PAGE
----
Opinion 15-23

June 11, 2015


Digest:         A judge who teaches at a law school, and has no role in a pro bono clinical program organized as a separate legal entity from the law school, may appoint the clinic and its qualified participants to fiduciary positions, and may award appropriate fees as the applicable rules and law permit.


Rules:          Judiciary Law § 14; 22 NYCRR 36.0; 100.0(D); 100.2; 100.2(A); 100.3(C)(3); 100.3(E)(1); 100.3(E)(1)(a)-(f); People v Moreno, 70 NY2d 403 (1987).


         The inquiring full-time judge is employed part-time as an adjunct professor at a law school which has established a clinical program, organized as a separate legal entity from the law school, and approved for certain fiduciary appointments. It appears the clinic’s legal services are offered primarily as a pro bono educational opportunity for the law school’s students. Nonetheless, in some cases, a judge may award the clinic modest legal fees, substantially less than regular practitioners would charge, payable from certain fiduciary-held assets. The Unified Court System limits these fees to an aggregate maximum of $40,000 per year. On these facts, the judge asks if he/she may appoint this clinical program as a pro bono court evaluator or counsel for the alleged incapacitated person in article 81 guardianship proceedings, and award fees for such service where appropriate. If so, the judge also asks if disclosure is necessary, explaining he/she has absolutely no involvement with the clinic in his/her capacity as an adjunct faculty member of the law school.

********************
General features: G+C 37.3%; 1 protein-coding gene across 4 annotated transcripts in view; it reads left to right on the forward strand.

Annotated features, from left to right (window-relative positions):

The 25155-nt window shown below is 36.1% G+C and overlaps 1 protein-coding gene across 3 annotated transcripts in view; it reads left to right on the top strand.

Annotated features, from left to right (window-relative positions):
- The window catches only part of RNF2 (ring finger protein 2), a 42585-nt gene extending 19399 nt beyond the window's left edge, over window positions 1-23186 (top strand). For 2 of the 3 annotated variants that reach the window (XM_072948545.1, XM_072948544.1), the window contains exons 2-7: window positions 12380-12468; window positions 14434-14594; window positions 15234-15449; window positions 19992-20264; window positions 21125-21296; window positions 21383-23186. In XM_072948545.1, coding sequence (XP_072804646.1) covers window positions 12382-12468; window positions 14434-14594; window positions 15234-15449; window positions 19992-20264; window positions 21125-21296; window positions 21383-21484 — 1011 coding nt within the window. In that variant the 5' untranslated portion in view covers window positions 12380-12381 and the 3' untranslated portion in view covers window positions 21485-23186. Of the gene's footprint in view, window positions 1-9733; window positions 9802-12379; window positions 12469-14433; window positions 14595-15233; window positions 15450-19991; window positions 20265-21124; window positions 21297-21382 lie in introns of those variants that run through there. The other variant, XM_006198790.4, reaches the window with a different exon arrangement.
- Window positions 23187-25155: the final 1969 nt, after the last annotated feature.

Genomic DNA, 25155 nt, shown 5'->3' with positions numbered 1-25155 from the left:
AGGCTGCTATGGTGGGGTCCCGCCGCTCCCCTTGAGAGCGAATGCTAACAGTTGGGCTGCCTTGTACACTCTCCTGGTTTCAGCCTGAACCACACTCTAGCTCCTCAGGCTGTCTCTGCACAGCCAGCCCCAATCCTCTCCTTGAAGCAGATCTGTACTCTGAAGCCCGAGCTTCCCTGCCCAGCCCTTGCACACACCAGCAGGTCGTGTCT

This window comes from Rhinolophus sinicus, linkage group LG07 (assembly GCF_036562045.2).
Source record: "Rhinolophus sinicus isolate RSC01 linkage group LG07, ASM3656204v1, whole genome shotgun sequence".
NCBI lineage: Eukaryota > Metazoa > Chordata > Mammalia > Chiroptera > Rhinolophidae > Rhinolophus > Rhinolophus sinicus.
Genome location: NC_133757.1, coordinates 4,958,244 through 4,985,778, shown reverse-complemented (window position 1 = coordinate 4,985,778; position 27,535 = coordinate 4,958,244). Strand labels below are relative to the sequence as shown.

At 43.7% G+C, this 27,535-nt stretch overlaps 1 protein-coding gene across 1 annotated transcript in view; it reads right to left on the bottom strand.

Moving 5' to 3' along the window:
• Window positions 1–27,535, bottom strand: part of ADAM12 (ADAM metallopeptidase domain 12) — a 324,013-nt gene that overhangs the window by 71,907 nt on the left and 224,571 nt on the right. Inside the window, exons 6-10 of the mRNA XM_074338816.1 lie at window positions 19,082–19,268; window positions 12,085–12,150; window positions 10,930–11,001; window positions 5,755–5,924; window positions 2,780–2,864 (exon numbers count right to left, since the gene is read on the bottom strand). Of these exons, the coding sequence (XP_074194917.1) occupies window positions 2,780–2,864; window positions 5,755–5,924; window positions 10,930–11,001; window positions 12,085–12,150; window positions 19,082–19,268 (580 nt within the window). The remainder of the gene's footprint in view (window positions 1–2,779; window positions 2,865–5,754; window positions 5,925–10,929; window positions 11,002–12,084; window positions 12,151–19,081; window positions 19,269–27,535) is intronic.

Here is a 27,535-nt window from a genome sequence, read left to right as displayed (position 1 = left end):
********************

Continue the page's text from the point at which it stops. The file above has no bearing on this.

A judge must always avoid even the appearance of impropriety (see 22 NYCRR 100.2) and must always act to promote public confidence in the judiciary’s integrity, impartiality, and independence (see 22 NYCRR 100.2[A]). A judge must exercise the power of appointment “impartially and on the basis of merit” and “avoid nepotism and favoritism” (22 NYCRR 100.3[C][3]). Part 36 similarly provides that a judge must make appointments “on the basis of merit, without favoritism, nepotism, politics or other factors unrelated to the qualifications of the appointee or the requirements of the case” (22 NYCRR 36.0). A judge must disqualify him/herself in a proceeding where the judge’s impartiality might reasonably be questioned (see 22 NYCRR 100.3[E][1]), including when the judge “has an economic interest in the subject matter in controversy” (22 NYCRR 100.3[E][1][c]). “Economic interest” includes “a relationship as officer, director, advisor or other active participant in the affairs of a party” (22 NYCRR 100.0[D]). Conversely, where disqualification is not mandatory under the objective criteria set forth by rule or law (see 22 NYCRR 100.3[E][1][a]-[f]; Judiciary Law § 14), a trial judge is the sole arbiter of recusal (see People v Moreno, 70 NY2d 403 [1987]).

         While the judge may be an “active participant” in the law school due to his/her employment by the school, it appears the law school’s pro bono clinic is organized as a separate legal entity from the law school, and the judge has no relationship whatsoever with that entity in any extra-judicial capacity. Accordingly, the judge’s impartiality cannot reasonably be questioned in matters involving the clinical program, based solely on the judge’s part-time employment as an adjunct professor at the law school. Absent any other potentially disqualifying factor, and assuming that the judge concludes he/she can be fair and impartial, the judge may appoint the clinic and/or its participants to Part 36 or other appointments for which they are qualified and award appropriate fees as the rules and law permit(see 22 NYCRR pt 36; 100.3[C][3]). The Committee also concludes the judge is not ethically required to disclose his/her part-time employment with the law school in matters involving the pro bono clinical program, although the judge may do so in his/her discretion.